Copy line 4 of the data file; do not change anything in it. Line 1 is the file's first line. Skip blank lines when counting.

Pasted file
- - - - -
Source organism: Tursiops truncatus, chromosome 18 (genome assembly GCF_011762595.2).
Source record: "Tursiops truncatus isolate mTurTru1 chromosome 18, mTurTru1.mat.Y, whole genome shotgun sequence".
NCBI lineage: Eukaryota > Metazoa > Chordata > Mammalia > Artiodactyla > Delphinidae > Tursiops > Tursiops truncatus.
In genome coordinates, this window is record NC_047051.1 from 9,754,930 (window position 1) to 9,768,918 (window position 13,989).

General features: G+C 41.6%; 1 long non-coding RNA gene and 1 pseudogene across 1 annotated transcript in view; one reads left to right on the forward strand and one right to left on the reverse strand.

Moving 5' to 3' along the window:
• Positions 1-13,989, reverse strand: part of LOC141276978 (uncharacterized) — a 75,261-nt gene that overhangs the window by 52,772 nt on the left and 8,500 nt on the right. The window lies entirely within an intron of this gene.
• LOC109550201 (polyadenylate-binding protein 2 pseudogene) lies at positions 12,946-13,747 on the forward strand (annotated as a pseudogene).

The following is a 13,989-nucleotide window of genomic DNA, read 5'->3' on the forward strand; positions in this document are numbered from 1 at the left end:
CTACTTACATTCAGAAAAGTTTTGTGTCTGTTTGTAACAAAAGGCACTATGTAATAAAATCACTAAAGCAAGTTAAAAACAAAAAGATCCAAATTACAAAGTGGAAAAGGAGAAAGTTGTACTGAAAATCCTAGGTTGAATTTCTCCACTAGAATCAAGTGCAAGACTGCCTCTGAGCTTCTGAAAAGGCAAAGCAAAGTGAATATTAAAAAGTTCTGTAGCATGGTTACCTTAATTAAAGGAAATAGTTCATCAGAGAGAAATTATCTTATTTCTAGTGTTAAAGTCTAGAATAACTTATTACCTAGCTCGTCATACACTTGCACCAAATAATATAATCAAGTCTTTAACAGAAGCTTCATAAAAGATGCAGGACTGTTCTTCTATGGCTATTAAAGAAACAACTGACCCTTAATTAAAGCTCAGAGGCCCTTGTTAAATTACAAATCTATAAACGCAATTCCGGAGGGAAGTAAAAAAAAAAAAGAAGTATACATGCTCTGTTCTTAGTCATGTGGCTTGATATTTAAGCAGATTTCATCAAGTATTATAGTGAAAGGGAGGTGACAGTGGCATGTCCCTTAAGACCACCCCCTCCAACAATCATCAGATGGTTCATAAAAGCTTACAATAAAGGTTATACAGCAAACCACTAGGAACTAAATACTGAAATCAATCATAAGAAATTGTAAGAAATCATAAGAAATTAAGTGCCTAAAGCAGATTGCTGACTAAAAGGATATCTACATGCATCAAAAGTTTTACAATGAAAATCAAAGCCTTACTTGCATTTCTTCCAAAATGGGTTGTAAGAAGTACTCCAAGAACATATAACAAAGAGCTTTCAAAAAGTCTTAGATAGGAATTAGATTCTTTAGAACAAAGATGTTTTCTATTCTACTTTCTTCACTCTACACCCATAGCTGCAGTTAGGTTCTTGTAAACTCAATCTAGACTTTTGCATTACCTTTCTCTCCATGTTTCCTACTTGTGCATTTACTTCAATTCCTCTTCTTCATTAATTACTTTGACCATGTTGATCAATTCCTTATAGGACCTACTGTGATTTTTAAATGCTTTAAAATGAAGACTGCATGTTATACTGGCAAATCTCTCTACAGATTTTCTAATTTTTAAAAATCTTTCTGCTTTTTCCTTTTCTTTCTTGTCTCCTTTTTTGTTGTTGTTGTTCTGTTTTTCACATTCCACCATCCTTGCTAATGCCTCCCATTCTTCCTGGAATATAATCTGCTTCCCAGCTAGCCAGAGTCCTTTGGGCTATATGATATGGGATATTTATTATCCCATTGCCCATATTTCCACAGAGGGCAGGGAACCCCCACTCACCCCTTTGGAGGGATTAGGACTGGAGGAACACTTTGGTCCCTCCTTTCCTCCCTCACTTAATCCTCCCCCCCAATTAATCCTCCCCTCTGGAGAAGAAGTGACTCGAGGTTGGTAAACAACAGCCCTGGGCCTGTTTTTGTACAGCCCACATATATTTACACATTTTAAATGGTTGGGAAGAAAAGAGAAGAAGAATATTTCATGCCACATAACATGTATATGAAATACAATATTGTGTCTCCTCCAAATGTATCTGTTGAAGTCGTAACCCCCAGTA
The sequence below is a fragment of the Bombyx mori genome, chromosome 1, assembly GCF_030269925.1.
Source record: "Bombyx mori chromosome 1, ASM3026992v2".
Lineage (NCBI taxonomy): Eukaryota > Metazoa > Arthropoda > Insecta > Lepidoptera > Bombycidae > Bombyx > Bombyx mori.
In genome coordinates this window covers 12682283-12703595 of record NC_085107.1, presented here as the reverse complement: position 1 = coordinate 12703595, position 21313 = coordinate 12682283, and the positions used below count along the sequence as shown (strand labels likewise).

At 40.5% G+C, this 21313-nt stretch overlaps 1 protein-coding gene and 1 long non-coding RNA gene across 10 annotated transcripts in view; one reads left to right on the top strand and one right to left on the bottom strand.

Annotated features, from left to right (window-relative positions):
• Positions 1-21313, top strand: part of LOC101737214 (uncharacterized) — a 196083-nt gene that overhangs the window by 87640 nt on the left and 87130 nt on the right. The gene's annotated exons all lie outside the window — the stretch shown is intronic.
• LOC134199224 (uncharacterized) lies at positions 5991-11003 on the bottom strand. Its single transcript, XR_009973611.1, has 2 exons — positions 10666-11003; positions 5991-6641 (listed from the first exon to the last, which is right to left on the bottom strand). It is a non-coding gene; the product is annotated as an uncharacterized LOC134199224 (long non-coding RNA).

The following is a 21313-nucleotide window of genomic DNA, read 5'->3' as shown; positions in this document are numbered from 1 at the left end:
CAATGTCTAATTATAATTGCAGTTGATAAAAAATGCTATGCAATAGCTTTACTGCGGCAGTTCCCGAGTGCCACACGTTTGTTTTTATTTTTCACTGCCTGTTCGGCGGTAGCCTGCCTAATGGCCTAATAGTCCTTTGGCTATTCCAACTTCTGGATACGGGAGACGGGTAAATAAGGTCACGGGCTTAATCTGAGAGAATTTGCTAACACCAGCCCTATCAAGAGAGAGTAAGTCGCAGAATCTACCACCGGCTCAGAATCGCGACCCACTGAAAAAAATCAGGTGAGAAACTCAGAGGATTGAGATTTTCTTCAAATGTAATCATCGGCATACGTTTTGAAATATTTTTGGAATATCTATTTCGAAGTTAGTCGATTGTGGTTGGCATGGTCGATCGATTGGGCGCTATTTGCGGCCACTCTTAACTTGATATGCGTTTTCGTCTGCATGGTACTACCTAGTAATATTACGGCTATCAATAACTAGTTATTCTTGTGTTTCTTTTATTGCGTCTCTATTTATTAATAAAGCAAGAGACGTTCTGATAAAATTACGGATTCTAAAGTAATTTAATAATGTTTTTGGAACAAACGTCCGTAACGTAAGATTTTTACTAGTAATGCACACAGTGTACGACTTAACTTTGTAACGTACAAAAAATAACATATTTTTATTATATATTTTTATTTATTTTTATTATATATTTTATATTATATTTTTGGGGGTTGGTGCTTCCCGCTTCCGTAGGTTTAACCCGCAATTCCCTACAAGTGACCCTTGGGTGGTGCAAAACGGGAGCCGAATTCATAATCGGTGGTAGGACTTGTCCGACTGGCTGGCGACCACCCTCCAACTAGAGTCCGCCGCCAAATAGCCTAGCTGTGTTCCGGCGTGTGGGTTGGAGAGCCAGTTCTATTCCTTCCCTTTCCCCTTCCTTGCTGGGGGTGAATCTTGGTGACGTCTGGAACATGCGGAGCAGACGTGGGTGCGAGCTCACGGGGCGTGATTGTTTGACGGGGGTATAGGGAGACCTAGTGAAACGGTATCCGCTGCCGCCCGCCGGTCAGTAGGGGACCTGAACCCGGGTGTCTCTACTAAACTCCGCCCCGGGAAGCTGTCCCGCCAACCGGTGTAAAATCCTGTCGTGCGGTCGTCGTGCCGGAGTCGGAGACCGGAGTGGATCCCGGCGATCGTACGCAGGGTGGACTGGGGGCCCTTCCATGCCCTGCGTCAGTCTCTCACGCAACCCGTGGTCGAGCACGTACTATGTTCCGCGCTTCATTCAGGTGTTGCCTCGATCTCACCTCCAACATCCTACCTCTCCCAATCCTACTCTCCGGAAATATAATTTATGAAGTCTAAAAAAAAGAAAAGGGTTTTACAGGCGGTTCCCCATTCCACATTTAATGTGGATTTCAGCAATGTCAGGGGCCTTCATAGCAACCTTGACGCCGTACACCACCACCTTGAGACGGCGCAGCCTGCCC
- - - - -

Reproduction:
In genome coordinates, this window is record NC_047051.1 from 9,754,930 (window position 1) to 9,768,918 (window position 13,989).